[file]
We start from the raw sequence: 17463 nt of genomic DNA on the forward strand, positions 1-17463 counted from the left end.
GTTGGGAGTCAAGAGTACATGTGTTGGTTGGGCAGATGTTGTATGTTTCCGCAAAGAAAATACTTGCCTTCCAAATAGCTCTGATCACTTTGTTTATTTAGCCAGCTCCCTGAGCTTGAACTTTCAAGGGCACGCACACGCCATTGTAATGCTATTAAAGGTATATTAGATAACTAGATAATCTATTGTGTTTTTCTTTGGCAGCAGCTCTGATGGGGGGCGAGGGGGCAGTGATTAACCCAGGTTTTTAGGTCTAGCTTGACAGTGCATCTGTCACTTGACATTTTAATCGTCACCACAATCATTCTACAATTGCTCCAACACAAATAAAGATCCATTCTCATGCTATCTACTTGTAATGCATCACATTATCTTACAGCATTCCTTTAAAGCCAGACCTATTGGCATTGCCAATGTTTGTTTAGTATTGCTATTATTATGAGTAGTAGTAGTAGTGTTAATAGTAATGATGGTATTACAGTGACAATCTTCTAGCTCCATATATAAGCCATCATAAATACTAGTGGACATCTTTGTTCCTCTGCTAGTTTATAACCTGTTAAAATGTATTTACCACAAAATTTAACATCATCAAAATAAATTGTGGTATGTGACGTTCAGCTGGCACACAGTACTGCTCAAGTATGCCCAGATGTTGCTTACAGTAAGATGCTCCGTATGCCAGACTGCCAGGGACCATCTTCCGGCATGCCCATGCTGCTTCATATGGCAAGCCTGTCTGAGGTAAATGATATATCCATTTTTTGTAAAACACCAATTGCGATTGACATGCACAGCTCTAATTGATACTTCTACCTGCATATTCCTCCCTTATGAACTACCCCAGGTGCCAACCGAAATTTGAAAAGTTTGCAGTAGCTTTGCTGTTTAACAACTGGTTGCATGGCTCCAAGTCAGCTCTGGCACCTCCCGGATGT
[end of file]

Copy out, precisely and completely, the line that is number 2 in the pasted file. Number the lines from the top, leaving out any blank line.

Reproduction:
GTTGGGAGTCAAGAGTACATGTGTTGGTTGGGCAGATGTTGTATGTTTCCGCAAAGAAAATACTTGCCTTCCAAATAGCTCTGATCACTTTGTTTATTTAGCCAGCTCCCTGAGCTTGAACTTTCAAGGGCACGCACACGCCATTGTAATGCTATTAAAGGTATATTAGATAACTAGATAATCTATTGTGTTTTTCTTTGGCAGCAGCTCTGATGGGGGGCGAGGGGGCAGTGATTAACCCAGGTTTTTAGGTCTAGCTTGACAGTGCATCTGTCACTTGACATTTTAATCGTCACCACAATCATTCTACAATTGCTCCAACACAAATAAAGATCCATTCTCATGCTATCTACTTGTAATGCATCACATTATCTTACAGCATTCCTTTAAAGCCAGACCTATTGGCATTGCCAATGTTTGTTTAGTATTGCTATTATTATGAGTAGTAGTAGTAGTGTTAATAGTAATGATGGTATTACAGTGACAATCTTCTAGCTCCATATATAAGCCATCATAAATACTAGTGGACATCTTTGTTCCTCTGCTAGTTTATAACCTGTTAAAATGTATTTACCACAAAATTTAACATCATCAAAATAAATTGTGGTATGTGACGTTCAGCTGGCACACAGTACTGCTCAAGTATGCCCAGATGTTGCTTACAGTAAGATGCTCCGTATGCCAGACTGCCAGGGACCATCTTCCGGCATGCCCATGCTGCTTCATATGGCAAGCCTGTCTGAGGTAAATGATATATCCATTTTTTGTAAAACACCAATTGCGATTGACATGCACAGCTCTAATTGATACTTCTACCTGCATATTCCTCCCTTATGAACTACCCCAGGTGCCAACCGAAATTTGAAAAGTTTGCAGTAGCTTTGCTGTTTAACAACTGGTTGCATGGCTCCAAGTCAGCTCTGGCACCTCCCGGATGT